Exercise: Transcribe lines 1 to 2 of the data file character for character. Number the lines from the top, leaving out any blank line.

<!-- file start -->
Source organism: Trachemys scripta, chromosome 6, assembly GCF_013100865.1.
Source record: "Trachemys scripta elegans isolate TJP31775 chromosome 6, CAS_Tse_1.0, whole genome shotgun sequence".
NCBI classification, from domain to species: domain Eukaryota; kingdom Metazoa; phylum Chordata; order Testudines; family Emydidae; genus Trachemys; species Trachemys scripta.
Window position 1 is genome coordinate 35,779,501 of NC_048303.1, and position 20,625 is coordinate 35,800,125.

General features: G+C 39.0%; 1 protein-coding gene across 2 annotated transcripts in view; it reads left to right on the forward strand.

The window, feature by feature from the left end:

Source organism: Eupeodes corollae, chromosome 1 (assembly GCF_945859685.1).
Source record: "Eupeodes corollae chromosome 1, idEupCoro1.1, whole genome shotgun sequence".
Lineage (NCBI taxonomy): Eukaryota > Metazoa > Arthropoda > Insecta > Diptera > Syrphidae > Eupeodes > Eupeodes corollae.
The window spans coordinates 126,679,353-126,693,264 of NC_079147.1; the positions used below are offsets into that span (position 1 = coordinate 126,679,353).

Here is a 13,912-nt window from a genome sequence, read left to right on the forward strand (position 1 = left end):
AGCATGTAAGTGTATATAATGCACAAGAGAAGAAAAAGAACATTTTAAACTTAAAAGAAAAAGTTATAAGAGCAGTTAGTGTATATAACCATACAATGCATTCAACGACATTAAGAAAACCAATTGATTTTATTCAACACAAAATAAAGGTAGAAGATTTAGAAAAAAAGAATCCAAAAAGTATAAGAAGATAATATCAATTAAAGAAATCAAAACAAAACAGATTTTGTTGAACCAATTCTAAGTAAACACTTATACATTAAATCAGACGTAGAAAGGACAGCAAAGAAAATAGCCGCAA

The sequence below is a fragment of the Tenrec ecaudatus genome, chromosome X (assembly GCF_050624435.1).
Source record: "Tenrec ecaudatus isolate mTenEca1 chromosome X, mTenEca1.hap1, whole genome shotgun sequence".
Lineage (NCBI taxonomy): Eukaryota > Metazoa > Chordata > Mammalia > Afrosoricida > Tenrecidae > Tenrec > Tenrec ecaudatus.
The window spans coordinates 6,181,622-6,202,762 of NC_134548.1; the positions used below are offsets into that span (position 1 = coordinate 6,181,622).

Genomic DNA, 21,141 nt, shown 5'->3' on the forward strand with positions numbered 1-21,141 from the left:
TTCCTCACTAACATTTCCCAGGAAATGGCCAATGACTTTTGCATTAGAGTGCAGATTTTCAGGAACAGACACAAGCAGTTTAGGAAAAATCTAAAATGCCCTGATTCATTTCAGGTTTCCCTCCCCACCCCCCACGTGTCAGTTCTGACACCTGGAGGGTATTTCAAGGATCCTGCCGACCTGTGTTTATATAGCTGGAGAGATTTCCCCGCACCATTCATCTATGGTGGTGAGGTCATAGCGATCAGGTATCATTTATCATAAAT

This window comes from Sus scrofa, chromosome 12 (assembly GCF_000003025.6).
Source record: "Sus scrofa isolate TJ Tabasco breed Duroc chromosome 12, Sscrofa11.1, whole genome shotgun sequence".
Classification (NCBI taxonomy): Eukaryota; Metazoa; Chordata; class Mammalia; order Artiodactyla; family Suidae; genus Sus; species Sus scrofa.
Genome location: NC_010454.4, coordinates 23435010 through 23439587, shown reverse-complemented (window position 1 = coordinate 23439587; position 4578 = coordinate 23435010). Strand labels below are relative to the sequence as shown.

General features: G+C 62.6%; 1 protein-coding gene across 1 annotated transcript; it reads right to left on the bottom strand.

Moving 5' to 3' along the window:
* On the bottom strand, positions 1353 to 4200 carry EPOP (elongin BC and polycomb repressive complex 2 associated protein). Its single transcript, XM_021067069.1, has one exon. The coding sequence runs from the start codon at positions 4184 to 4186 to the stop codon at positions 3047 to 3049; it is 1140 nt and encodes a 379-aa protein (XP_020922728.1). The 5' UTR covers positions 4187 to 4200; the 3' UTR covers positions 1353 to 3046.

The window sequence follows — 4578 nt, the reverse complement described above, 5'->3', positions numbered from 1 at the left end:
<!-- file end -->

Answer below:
Source organism: Trachemys scripta, chromosome 6, assembly GCF_013100865.1.
Source record: "Trachemys scripta elegans isolate TJP31775 chromosome 6, CAS_Tse_1.0, whole genome shotgun sequence".